ish-bo'-sheth (ish-bosheth, "man of shame"' Iesbosthe):
Called 'eshba`al, "man of Baal" (1 Chronicles 8:33), and yishwi, "man of Yahweh" (?), perhaps for 'isheyo (1 Samuel 14:49). Compare ESHBAAL and ISHVI (the King James Version "Ishui"). We probably have the right meaning of the name in Eshbaal and Ishvi, the words Baal and Yahweh being frequently interchanged. The change to Ish-bosheth, "man of shame," in 2 Samuel, where the story of his shameful murder is related, may be better explained as reference to this (see MEPHIBOSHETH, whose name was also changed from Merib-baal for similar reasons), than to find here a suggestion of Baal-worship, but see HPN, 121, where the change is explained as a correction of the scribes, in consequence of prophetic protests.
One of the sons of Saul (1 Chronicles 8:33; 9:39; 1 Samuel 14:49) who, when his father and brothers were slain in the battle of Gilboa (1 Samuel 31:1), was proclaimed king over Israel by Abner, the captain of Saul's host, at Mahanaim (2 Samuel 2:8). Ishbosheth was 40 years old at this time and reigned over Israel 2 years (2 Samuel 2:10). Judah, however, proclaimed David its king. The consequence was war (2 Samuel 2:12). The house of David prevailed against the house of Saul (2 Samuel 3:1), but the war did not come to a close until Abner, angry on account of the rebuke he suffered from Ish-Bosheth for his unlawful intimacy with Rizpah, Saul's concubine, joined David (2 Samuel 3:6). David's condition to return to him Michal, his wife before peace could be made, was fulfilled by Ish-Bosheth (2 Samuel 3:14), but it was not until after Abner's death that Ish-Bosheth seems to have given up hopes of retaining his power (2 Samuel 4:1). The shameful murder of Ish-Bosheth by his own captains is recorded in 2 Samuel 4:5. David punished the murderers who had expected reward and buried Ish-Bosheth in the grave of Abner at Hebron (2 Samuel 4:12).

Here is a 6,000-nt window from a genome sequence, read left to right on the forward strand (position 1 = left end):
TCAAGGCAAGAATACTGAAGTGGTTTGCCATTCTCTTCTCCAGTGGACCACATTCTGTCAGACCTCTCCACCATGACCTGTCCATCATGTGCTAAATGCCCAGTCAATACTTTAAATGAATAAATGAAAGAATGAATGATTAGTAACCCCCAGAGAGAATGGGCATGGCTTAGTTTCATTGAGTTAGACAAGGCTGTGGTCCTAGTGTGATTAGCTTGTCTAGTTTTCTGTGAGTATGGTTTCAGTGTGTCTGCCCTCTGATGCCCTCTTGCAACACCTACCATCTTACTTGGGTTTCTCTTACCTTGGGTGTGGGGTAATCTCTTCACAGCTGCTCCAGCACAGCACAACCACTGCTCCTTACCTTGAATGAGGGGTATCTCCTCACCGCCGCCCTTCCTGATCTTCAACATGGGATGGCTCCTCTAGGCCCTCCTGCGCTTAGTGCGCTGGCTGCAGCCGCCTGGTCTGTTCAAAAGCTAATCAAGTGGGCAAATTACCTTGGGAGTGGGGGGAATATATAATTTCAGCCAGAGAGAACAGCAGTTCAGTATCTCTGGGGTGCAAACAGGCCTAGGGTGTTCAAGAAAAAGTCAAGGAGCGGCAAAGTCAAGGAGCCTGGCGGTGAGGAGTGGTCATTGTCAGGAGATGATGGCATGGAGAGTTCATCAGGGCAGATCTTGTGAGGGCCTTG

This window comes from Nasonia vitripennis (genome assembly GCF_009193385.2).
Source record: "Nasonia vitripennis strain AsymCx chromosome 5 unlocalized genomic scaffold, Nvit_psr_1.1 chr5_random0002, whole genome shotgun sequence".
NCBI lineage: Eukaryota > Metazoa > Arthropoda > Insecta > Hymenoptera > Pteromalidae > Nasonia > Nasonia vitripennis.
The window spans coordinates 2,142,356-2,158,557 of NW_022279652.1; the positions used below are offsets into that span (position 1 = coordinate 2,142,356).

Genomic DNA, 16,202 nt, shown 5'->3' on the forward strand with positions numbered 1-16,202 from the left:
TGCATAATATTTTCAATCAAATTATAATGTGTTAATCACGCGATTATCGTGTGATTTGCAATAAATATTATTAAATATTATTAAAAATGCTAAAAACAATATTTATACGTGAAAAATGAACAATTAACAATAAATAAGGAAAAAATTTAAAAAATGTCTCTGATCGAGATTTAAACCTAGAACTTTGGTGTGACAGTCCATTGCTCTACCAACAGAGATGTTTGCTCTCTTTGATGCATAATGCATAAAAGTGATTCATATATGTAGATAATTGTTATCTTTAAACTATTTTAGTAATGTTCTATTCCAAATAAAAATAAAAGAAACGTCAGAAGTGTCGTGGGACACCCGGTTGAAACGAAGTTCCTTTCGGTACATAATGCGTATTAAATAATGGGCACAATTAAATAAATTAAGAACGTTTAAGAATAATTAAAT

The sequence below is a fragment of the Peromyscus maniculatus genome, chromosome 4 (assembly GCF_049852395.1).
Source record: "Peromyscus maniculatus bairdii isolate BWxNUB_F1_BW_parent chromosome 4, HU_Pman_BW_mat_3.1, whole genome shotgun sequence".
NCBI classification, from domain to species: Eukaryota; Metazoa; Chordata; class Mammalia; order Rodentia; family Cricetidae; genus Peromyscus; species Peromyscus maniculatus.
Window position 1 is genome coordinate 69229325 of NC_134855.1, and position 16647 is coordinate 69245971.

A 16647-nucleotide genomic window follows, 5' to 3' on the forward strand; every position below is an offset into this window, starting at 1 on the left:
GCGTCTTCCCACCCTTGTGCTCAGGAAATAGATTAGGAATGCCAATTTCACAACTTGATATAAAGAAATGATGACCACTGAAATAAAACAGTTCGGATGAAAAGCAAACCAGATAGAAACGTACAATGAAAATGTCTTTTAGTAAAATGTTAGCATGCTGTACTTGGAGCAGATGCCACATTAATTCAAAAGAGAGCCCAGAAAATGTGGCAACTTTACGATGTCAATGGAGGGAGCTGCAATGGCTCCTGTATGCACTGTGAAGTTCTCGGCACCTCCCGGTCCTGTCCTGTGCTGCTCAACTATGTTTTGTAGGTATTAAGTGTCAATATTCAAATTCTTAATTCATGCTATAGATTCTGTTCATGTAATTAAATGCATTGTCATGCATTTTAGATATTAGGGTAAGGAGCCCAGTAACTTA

Arthur L. Breslich
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